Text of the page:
ALAMEDA, Calif. — George Blanda, the seemingly ageless Hall of Fame quarterback and kicker whose 26-year career was best remembered for a remarkable run of late-game theatrics with the Oakland Raiders, has died. He was 83.
The Raiders confirmed the death Monday and issued a statement saying “we are deeply saddened by the passing of the great George Blanda. George was a brave Raider and a close personal friend of Raiders owner Al Davis.”
Blanda retired a month shy of his 49th birthday before the 1976 season, playing longer than anyone else in pro football history. He spent 10 seasons with the Chicago Bears, part of one with the Baltimore Colts, seven with the Houston Oilers and his final nine with the Raiders.
He scored 2,002 points in his career, a pro football record at the time of his retirement, kicking 335 field goals and 943 extra points, running for nine touchdowns and throwing for 236 more.
But it was a five-game stretch for Oakland in 1970 that is the lasting imprint from his career. As a 43-year-old, Blanda led the Raiders to four wins and one tie with late touchdown passes or field goals.
Later that season, he became the oldest quarterback to play in a championship game, throwing two touchdown passes and kicking a field goal in Oakland’s 27-17 loss to Baltimore in the AFC title game. His performance that season earned him The Associated Press Male Athlete of the Year.
Blanda joined the Oilers of the new American Football League in 1960 and played 16 seasons before hanging it up for good following the 1975 campaign. He led the Oilers to the first two AFL titles, beating the Chargers for the championship following the 1960 and ‘61 seasons.
He nearly won a third straight title when he led the Oilers back from a 17-0 halftime deficit to the Dallas Texans in the 1962 title game before losing in double overtime.
“George Blanda will always be remembered as a legend of our game,” NFL Commissioner Roger Goodell said in a statement, “including his amazing career longevity of 26 seasons in four different decades. George’s multi-talented flair for the dramatic highlighted the excitement of pro football during an important period of growth for our sport.”
Blanda began his memorable run in 1970 by throwing three touchdown passes in place of an injured Daryle Lamonica in a 31-14 win over Pittsburgh on Oct. 25. The following week he kicked a 48-yard field goal in the final seconds to give the Raiders a 17-17 tie against Kansas City.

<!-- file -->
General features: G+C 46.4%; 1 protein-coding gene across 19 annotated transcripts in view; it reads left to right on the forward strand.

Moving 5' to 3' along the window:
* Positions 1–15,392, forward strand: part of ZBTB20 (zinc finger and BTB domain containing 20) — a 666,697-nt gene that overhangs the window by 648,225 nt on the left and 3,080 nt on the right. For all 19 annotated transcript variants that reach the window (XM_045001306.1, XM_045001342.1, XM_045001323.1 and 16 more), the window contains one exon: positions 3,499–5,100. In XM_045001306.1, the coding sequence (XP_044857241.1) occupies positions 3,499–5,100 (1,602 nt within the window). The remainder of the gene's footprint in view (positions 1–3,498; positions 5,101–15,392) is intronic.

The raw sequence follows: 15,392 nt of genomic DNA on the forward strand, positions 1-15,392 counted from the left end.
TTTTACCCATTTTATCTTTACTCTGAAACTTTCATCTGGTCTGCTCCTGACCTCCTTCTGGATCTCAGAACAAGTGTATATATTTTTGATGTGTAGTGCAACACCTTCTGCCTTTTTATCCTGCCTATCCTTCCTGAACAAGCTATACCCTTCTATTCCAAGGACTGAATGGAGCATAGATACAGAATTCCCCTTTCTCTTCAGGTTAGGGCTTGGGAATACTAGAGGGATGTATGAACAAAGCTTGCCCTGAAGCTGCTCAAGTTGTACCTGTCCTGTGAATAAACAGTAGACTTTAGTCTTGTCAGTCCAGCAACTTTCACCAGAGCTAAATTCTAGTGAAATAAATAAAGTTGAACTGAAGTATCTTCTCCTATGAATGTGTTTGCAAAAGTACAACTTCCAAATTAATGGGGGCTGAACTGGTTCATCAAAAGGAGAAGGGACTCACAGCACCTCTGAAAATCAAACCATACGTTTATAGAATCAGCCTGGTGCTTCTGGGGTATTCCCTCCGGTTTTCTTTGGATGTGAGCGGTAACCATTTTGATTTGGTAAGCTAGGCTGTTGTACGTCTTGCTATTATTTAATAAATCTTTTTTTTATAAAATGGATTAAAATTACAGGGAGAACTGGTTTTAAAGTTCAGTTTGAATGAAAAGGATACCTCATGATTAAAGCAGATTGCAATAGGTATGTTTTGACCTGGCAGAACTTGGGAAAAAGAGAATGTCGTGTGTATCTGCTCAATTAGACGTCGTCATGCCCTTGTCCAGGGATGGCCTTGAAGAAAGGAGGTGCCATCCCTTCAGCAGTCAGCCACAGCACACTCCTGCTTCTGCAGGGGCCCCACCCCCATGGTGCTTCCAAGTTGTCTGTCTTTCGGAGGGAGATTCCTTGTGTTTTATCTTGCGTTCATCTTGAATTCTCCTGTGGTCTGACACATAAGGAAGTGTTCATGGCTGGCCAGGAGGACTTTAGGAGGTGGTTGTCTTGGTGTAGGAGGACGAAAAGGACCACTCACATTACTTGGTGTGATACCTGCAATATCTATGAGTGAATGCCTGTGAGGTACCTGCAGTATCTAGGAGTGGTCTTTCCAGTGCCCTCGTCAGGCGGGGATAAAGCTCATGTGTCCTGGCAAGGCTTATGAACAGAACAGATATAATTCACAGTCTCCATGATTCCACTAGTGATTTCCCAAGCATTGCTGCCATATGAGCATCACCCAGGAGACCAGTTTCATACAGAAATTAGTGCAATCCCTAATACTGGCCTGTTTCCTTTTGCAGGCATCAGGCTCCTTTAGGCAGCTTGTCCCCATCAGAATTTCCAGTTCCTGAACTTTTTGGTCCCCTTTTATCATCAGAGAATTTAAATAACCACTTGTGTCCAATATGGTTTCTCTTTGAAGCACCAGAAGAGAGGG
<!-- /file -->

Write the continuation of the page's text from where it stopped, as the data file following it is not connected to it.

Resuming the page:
Blanda was just getting started. He threw a tying touchdown pass with 1:34 remaining and then kicked the game-winning 52-yard field goal in the final seconds the following week in a 23-20 win over Cleveland.
He followed that with a 20-yard TD pass to Fred Biletnikoff in place of Lamonica in a 24-19 victory over Denver the next week, then kicked a 16-yard field goal in the closing seconds to beat San Diego 20-17 on Nov. 22.
“The game that I remember the most was playing against Cleveland in 1970,” he once said. “We were down 20-13 and I came in and we got a touchdown and then we got a field goal in the last three seconds.”
Blanda entered the NFL out of Kentucky as a 12th-round pick (119th overall) of the Chicago Bears in 1949. He spent most of the next decade with the Bears, leaving to play one game for the Colts in 1950. After winning the Bears starting job in 1953, Blanda promptly lost it the following season because of injury. His playing time at quarterback quickly diminished and he retired in 1959 at age 31 when Chicago planned to make him a full-time kicker. It was a short-lived break because he then joined the AFL’s Oilers the nest season.
Blanda was one of the new league’s many prolific passers, throwing for 19,149 yards and 165 touchdowns in seven seasons for the Oilers. He was the AFL Player of the Year in 1961, holds AFL single-game passing record of 464 yards on Oct. 29, 1961, against Buffalo, and was chosen the league’s all-time kicker.
“We did all the strategy right on the field,” he once said. “Today, the coaches call all the plays, so all the quarterbacks have to do is perform. They are more or less programmed.”
Oilers owner Bud Adams said Blanda’s flair was a reason the AFL attracted so much attention.
“He was the perfect fit for the start of the AFL, joining our league from the NFL and displaying the ability to lead a high flying offense,” Adams said in a statement. “His play garnered our league a lot of attention and fans. We had a celebration last year in Houston for the 1960 and 1961 AFL championship seasons and the team hall of fame members and it was great to have George join us and remember fondly those early years.”
In 1967, the Oilers thought Blanda was at the end of his career, but the Raiders picked him up as a backup quarterback and kicker and he lasted nine more seasons.
Blanda threw for 26,920 yards in his career and held the pro football record with 277 interceptions until Brett Favre passed him in 2007. He retired with the most points in history before the total was topped by several players in recent years.
“It certainly doesn’t bother me,” Blanda said about losing the scoring record. “The one record I was happy to get rid of was the one for the most interceptions, when Brett Favre got that one.”